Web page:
Traditional Ingredients, Today’s Native American Cuisine

June 30, 2023

Native American cuisine is one of the oldest cuisines to exist in North America. Over time, the introduction of other foods , like Chinese, Mexican, Thai, Greek, and Korean , became popular, while Native American cuisine humbly remained in the background — until now.

Native American cuisine is making a well-deserved comeback in North America and Americans are learning the history of Indigenous ingredients. This rediscovered education and appreciation for Indigenous food staples is inspiring people to look for ways to incorporate Native and Indigenous ingredients in their everyday meals. 

Native American Foods

Native Americans have set the stage for how we can appreciate the Earth and all it provides, sourcing ingredients straight from their Native lands from the beginning. You may not even realize how many Indigenous sourced foods there are, including:

Top 3 Reasons to Cook with Indigenous Ingredients

There are ample reasons to incorporate Indigenous food into your normal cooking routine, but here are our top 3: 

1. ACCESSIBILITY – Curious where you can buy Native American food? It’s more attainable than you might think. Indigenous foods are oftentimes only available in their Native regions. However, there are Native Americans who want to change that so everyone can enjoy the delicious, nutrient rich benefits of Indigenous cuisine. 

Our Indigenous Marketplace is simplifying the supply chain by making Native American foods more accessible with regional shopping local to everyone, thanks to our Native American Market

2. NUTRITION – Native American foods are highly nutritious. 

Bison is full of protein, iron, vitamin B6, vitamin B12, vitamin A, vitamin E, thiamine and selenium. Pine nuts are full of monounsaturated fats. Rose hips are full of vitamin C. Tepary beans are an ancient superfood that are packed with magnesium, zinc, iron and niacin. Both squash and kale are excellent sources of fiber. 

3. VERSATILITY – In addition to now being more easily accessible, every type of Indigenous ingredient is loaded with health benefits and is extremely versatile.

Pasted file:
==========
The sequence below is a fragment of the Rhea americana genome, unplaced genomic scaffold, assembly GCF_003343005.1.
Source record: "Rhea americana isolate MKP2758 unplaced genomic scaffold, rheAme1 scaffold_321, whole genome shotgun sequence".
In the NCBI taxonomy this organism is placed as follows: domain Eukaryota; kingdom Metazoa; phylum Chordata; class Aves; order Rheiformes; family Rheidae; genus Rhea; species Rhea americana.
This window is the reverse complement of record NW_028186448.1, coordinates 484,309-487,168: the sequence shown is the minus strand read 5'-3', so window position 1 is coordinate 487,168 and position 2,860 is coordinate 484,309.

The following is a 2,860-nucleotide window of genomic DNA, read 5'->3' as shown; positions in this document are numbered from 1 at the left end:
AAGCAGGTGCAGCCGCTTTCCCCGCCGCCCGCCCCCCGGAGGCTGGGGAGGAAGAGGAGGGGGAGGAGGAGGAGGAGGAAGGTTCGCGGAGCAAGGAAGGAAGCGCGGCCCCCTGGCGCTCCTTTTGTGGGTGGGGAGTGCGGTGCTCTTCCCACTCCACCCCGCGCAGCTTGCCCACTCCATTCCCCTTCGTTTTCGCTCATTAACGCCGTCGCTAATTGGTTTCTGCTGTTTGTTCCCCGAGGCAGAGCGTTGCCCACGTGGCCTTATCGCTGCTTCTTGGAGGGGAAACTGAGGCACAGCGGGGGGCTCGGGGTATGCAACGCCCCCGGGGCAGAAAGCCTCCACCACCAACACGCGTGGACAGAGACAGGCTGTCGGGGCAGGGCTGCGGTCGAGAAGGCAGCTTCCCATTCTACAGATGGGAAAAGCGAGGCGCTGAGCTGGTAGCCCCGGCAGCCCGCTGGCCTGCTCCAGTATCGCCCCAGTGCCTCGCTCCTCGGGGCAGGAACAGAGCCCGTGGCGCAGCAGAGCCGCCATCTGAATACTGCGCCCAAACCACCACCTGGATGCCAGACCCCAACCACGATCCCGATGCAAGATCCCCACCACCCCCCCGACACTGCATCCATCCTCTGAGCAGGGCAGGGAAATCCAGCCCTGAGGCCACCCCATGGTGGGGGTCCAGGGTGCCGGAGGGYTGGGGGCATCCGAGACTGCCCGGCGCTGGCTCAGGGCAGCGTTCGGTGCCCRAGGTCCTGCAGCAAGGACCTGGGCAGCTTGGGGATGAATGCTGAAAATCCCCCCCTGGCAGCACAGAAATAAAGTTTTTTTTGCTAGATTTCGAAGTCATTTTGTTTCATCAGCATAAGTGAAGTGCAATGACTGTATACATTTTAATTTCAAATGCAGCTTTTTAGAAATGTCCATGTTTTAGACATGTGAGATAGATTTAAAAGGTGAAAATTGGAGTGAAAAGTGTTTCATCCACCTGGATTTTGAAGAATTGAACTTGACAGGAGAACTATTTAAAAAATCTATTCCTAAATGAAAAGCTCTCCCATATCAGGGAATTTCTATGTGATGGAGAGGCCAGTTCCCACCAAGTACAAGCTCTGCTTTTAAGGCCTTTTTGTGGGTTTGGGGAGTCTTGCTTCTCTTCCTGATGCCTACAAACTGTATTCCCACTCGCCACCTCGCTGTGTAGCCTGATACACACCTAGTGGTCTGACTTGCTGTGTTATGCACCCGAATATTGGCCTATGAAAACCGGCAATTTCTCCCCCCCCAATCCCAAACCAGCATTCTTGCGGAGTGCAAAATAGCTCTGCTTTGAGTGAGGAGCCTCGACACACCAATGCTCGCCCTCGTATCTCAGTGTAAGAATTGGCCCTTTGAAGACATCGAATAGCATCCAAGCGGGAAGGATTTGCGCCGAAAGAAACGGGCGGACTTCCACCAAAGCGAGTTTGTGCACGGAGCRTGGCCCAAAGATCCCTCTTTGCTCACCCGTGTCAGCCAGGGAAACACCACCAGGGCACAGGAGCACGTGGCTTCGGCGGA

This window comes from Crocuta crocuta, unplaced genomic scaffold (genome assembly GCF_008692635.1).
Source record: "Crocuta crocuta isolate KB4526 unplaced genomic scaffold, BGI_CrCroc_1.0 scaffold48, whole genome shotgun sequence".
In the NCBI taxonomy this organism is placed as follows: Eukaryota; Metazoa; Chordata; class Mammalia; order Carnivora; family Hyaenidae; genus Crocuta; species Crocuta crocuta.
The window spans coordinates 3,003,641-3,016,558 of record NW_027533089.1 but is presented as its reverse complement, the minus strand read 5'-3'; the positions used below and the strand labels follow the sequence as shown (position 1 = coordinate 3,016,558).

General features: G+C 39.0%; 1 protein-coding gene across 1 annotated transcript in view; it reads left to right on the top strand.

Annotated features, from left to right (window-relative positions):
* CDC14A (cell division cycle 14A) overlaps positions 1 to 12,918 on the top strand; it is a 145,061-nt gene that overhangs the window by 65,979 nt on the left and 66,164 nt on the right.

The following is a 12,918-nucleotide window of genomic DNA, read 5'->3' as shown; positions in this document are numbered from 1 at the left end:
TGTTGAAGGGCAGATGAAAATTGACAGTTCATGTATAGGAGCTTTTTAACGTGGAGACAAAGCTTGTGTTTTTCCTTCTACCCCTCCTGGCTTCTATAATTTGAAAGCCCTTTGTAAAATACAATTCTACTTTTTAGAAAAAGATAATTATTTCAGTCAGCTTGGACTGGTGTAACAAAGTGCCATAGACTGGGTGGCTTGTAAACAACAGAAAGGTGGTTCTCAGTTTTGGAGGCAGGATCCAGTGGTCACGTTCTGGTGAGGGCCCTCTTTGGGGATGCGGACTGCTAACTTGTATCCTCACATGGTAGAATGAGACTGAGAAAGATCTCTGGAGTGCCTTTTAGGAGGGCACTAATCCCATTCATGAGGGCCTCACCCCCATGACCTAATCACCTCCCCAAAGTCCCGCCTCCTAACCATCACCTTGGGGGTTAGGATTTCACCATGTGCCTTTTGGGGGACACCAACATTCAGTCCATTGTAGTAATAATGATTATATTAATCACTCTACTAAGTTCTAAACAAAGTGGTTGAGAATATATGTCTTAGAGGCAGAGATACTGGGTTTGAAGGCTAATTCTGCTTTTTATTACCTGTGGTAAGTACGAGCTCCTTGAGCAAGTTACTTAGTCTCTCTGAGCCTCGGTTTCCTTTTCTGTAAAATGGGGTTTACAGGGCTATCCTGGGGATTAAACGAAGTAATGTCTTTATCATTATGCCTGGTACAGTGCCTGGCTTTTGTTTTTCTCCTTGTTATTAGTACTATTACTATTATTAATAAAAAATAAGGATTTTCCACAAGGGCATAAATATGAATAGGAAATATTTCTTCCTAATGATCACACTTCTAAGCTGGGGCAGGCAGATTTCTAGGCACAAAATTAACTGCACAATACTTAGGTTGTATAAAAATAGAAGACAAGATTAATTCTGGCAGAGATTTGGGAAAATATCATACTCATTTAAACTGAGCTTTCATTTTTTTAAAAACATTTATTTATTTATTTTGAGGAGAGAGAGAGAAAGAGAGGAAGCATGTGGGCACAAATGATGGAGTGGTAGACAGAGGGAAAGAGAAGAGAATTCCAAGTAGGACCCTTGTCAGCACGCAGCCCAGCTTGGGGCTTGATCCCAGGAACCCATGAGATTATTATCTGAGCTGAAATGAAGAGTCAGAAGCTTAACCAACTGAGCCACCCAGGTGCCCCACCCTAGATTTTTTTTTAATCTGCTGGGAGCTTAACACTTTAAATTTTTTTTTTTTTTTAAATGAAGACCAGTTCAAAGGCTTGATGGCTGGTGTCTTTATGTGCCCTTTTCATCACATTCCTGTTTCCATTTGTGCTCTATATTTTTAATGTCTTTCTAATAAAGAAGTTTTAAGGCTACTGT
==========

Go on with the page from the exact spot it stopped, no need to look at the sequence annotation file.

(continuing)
Tepary beans are delicious paired alongside a juicy cut of grass-fed bison. They’re equally tasty when mixed into a salad with seasonal vegetables, fruits, nuts or even grains. 

Corn is arguably the most versatile Indigenous food.Corn can be eaten directly off of the cob, as a  side dish,, tossed into a salad, ground into cornmeal (red cornmeal, white cornmeal or blue cornmeal) and used for frying (mmm, fry bread!) or for baking ( blue corn pancakes – yum!). 

How Chefs Are Using Traditional Ingredients in Today’s Native American Cuisine

Native American chefs have played a major role in bringing  Indigenous ingredients to the forefront, while celebrating their Native culinary traditions. By teaching others  the history of  Native American foods and encouraging at-home chefs to incorporate Native ingredients into their own cooking, the possibilities for new takes on tradional ingredients are endless! 

Shane Chartrand, Executive Chef of the River Cree Resort and Casino in Alberta, Canada, uses his Native roots to create dishes like Honey Brined Roast Pheasant, Seared Salmon with Cracked Wild Rice and Bee Pollen, Poached Sweet and Savory Autumn Apples. 

Chef Crystal Wahpepah, owner of Wahpepah’s Kitchen in Oakland,and member of the Kickapoo Nation, is sourcing foods from her hometown in California to make her Veggie Bowl which is an homage to the Three Sisters planting method as it features white corn, squash, and heirloom beans.